Here’s some additional analysis of Chuck Schumer’s big speech to the National Press Club that really disrupted any effort to put together a grand bargain on tax and fiscal policy issues. Here’s the key point:
Schumer said tax reform should be rooted in three principles: First, reduce tax deductions and loopholes while protecting those most important to the middle class. Second, increase the top rate on high-income earners from 35 percent to its Clinton-era 39.6 rate. Third, narrow — though do not eliminate — the differential in the tax code’s treatment of earned and unearned income.
So Schumer, who has been at the forefront of defending the carried interest loophole, actually sacrifices it in this speech – at least some of it, in the interest of getting half a loaf over none at all.
Schumer believes this will raise $1.5 trillion. You get around $1 trillion with just the increase on the tax rates about $250,000. So the deductions/loopholes/capital gains changes would net around $500 billion over ten years.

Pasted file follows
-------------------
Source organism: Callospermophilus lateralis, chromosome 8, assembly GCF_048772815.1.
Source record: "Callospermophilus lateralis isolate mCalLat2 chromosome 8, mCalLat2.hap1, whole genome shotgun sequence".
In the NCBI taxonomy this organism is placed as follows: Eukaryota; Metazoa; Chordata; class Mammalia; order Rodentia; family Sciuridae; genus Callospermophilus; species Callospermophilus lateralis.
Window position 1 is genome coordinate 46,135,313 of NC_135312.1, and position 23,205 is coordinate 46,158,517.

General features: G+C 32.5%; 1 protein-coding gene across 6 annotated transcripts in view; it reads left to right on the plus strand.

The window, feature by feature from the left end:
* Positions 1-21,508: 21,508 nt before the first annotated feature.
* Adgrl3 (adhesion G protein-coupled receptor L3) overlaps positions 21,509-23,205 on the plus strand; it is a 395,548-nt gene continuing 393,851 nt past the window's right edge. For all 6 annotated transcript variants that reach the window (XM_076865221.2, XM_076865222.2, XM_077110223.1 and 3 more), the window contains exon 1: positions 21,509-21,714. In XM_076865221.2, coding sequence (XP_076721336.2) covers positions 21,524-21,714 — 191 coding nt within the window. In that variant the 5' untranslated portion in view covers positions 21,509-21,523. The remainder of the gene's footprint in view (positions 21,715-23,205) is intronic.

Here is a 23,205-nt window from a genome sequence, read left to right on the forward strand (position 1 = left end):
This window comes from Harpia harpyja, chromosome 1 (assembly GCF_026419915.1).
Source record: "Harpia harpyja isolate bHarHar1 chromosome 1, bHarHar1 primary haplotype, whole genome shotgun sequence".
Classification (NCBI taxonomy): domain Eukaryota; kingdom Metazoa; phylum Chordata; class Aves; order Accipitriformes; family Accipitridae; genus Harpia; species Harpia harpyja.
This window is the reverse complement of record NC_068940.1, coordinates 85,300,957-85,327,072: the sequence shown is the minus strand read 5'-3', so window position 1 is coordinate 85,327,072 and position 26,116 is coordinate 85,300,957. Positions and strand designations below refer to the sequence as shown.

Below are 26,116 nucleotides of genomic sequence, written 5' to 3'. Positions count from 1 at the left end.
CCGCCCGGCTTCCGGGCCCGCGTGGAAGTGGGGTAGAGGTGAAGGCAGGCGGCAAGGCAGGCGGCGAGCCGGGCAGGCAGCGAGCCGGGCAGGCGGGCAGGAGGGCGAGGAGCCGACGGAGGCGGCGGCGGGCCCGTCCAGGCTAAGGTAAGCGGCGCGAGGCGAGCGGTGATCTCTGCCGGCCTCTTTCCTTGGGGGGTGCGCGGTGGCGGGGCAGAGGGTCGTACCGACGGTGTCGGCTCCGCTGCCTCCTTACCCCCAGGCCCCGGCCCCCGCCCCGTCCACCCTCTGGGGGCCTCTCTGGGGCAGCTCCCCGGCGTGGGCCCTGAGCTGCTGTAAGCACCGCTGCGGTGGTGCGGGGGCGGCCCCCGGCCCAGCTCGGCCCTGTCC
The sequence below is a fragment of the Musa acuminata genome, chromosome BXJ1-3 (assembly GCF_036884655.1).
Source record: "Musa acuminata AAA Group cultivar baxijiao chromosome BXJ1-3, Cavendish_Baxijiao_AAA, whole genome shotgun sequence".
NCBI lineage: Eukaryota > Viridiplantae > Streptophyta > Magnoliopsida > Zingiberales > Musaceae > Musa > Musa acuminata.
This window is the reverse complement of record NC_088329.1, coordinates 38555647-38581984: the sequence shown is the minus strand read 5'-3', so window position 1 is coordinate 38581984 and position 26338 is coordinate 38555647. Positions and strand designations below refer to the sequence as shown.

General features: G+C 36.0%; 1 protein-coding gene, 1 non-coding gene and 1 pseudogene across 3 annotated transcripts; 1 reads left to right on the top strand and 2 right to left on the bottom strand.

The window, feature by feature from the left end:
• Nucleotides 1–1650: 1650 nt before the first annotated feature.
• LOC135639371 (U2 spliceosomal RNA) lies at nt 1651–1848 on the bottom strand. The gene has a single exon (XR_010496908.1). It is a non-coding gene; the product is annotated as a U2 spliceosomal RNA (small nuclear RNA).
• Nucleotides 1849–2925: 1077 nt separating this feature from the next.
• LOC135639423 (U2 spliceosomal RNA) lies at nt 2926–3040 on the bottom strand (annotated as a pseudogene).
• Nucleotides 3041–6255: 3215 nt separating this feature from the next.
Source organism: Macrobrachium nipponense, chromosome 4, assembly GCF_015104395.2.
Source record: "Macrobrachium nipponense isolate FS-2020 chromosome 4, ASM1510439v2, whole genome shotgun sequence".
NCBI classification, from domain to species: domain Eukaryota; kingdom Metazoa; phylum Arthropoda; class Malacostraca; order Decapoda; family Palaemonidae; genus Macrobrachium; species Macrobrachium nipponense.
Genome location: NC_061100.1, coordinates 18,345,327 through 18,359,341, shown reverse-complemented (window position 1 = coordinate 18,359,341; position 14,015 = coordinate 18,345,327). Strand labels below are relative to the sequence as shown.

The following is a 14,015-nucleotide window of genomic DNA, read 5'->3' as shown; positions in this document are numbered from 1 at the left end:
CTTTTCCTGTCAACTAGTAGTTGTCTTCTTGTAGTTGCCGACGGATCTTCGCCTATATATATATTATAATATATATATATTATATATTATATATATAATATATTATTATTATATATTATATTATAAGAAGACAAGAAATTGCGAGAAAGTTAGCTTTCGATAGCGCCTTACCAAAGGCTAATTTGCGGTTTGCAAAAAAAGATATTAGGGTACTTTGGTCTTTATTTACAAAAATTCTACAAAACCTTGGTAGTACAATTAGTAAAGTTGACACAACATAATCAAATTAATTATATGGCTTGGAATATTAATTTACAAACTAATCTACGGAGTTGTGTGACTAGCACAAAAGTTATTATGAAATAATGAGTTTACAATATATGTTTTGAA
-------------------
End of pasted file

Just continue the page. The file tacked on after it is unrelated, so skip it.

Then there’s the troubling two-pronged approach to get Republicans on board with this:
“The lure for Republicans to come to the table around a grand bargain should be the potential for serious entitlement reform, not the promise of a lower top rate in tax reform,” Schumer said during his prepared remarks.
Those concessions would not include privatizing Medicare, Schumer insisted, but could amount to hundreds of billions of dollars in savings. “Democrats will never sign on to a shredding of the safety net because it isn’t necessary to change the fundamental way Medicare works,” he said. “But we can find ways to reduce Medicare costs by hundreds of billions of dollars.”
That’s the carrot — the stick, he said, is that if Republicans don’t negotiate a deal along